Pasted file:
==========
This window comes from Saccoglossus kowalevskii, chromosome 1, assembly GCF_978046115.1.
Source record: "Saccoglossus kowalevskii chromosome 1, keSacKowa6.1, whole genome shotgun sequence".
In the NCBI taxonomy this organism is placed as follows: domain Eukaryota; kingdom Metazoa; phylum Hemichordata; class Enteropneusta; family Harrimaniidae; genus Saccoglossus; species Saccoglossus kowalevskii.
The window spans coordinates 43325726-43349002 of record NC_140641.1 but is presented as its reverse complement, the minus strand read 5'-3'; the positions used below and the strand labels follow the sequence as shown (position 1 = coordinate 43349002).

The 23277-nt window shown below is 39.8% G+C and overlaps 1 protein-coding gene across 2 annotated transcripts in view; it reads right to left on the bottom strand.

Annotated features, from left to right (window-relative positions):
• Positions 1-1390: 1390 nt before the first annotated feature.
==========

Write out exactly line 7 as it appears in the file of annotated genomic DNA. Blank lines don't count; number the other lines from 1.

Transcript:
• Positions 1-1390: 1390 nt before the first annotated feature.